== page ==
March 20, 2013

Coincident of Silver Stars

The 1960 U-2 spy plane incident catapulted Francis Gray Powers into history and his name into our consciousness as the public watched his Soviet Union trial and imprisonment, and the eventual American resolution of our suspicions about his actions. As a pilot conducting aerial espionage of our Cold War enemy, the former Soviet Union, Powers’ surveillance of Russia's potential nuclear capabilities and ultimate threat were eventually recognized to be "CIA-initiated." Powers served nearly two years of a 9-year sentence for espionage in the U.S.S.R. yet when he returned to the U.S. he wasn’t eligible for de rigueur military awards for being captured “behind enemy lines” because he was ostensibly CIA, not military.

I learned about Gary Powers as everyone did: through the myth of the U-2 spy plane. I had forgotten about his legend, not knowing even that he'd served time for piloting the U-2. I certainly wasn’t thinking of him when I wrote lyrics for what would become an original song by the Boyd Bros called “Silver Star.” I was living in a loft near downtown Los Angeles, driving up on the weekends to Val Verde, north of LA,  where I played music in one of those desert huts with my brother Scott, Chan Poling and Beej of The Suburbs, and often Su Tissue of the Suburban Lawns. We jammed and partied together those long weekends and I usually ended up late Sunday evening working on songs with Scott at his Newhall bungalow.

“Silver Star” was originally about a bar and a guy in there maybe suffering delirium tremens visions that culminated lyrically in orgiastic, Jim Morrison-like petulance, with choruses of “ain’t nothing wrong with staying in bed.”

Over three decades later, I changed those lines and introduced the idea that the protagonist of “Silver Star” might be suffering PTSD, with a new chorus, and a new set of chords to go with it courtesy of Boyd Bro Scott. In the new version, the singer survives Iraq, comes home, and gets a job driving a flatbed, bravely suffering his regular nightmares of being "still in the fight." Our song's refrain of "..the Silver Star, the Silver Star" now possibly implying the singer was awarded that third-highest military decoration for valor.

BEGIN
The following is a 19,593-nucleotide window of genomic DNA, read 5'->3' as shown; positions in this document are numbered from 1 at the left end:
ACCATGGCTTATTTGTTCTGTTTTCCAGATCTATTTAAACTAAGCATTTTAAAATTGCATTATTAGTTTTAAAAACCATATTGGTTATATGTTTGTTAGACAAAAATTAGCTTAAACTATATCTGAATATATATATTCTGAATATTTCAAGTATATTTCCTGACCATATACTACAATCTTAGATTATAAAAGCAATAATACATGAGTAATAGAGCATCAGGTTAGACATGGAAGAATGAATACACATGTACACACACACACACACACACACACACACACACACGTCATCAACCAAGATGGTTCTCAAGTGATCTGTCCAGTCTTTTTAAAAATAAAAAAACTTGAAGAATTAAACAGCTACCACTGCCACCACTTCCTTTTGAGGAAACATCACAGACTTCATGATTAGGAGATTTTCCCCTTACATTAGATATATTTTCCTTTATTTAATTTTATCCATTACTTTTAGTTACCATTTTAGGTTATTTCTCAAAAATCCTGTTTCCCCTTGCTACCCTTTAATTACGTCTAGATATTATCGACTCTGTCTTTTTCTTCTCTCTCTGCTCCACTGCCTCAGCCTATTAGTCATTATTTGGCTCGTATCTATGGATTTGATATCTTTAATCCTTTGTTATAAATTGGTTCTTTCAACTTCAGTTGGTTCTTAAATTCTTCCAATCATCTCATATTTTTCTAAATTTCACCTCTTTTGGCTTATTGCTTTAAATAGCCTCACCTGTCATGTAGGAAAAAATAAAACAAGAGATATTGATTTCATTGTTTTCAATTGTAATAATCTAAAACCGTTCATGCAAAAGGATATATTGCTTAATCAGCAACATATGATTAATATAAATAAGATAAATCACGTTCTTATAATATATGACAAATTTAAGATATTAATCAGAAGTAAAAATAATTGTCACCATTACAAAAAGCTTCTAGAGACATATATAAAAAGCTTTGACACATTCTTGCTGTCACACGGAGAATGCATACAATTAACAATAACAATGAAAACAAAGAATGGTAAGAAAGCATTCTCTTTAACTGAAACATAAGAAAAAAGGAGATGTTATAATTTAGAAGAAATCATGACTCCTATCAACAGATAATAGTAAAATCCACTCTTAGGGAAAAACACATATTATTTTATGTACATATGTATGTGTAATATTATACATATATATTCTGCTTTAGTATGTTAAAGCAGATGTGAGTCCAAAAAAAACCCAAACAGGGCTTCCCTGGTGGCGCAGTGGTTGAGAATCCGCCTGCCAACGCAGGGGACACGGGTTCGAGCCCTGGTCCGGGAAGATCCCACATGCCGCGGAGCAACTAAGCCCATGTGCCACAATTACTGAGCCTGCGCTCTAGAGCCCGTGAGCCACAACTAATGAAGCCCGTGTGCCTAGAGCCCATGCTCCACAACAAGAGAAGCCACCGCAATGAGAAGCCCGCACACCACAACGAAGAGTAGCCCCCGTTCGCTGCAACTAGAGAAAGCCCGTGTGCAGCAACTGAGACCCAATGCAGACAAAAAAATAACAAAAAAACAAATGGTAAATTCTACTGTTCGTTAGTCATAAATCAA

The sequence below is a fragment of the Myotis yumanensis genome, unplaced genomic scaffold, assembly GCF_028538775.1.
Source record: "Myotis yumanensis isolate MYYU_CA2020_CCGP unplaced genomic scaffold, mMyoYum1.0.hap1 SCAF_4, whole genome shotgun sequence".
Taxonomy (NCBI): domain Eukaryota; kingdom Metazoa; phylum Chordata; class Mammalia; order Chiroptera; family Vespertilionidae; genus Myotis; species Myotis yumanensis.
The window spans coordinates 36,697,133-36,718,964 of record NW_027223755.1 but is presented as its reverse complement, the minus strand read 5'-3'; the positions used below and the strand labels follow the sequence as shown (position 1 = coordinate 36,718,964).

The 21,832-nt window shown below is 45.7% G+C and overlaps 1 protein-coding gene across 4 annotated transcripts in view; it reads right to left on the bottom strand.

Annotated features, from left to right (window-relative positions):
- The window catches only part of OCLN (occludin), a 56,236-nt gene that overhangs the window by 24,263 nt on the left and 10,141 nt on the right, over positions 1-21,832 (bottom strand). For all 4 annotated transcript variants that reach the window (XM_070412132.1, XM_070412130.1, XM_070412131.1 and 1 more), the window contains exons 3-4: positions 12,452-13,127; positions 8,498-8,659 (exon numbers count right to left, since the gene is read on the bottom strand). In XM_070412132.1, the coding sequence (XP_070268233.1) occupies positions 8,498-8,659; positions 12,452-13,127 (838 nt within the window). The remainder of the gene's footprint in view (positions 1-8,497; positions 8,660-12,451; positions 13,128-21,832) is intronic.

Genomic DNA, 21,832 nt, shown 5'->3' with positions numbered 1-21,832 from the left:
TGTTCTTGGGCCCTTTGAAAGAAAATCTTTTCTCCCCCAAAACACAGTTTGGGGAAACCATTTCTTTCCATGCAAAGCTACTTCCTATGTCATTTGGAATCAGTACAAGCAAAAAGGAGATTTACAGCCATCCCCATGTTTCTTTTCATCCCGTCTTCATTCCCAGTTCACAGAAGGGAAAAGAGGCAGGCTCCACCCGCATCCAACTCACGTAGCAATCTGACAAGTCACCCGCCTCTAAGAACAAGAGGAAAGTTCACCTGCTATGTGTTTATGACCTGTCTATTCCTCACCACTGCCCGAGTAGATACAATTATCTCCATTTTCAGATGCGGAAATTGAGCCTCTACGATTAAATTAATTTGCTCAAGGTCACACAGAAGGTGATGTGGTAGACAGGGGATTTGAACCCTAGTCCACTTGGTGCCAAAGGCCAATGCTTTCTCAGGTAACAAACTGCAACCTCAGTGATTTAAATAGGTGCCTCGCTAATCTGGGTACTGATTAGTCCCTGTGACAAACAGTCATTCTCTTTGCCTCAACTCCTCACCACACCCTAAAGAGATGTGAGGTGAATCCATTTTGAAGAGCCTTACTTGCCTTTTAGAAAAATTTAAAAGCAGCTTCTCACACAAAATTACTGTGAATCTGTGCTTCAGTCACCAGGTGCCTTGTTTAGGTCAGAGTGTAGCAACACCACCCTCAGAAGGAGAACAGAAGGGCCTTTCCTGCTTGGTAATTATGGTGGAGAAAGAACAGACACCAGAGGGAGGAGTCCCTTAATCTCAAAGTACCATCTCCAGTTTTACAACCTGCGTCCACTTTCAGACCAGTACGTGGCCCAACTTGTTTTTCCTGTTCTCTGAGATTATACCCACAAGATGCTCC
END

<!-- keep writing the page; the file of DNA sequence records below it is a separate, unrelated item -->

Suddenly, when I finished those final mixes of my song “Silver Star” on June 21, 2012, it now was  about a decorated veteran, in recognition of outstanding action in some mysterious traumatic combat, of which he sings in the last verse: "No trouble with what I did."

As surprising as that was to me, it wasn’t near as overwhelming to learn that, unbeknownst to me, Francis Gary Powers was posthumously awarded the Silver Star on June 15, 2012.

The full, coincidental extent of this “Silver Star” story only became clear to me later when I read a Powers' obit to discover how Powers had died: he’d been killed while piloting a KNBC news helicopter while covering brushfires near LA; his helo crashed in a field north of LA’s Sepulveda Dam on August 1, 1977.  

Remarkably, a song I had begun in 1977, the same year Francis Gary Powers had died, crashing in a field within 50 miles of where I had wrote that first version, was randomly resurrected in 2012, with new lyrics about a decorated war vet, almost to the very day that Powers was finally awarded his elusive Silver Star.

IMAGE: MCB as "The Pilot" in still photo from "Stop In The Name Of Love," a Hollies video shoot directed by David Jove, 1983. 

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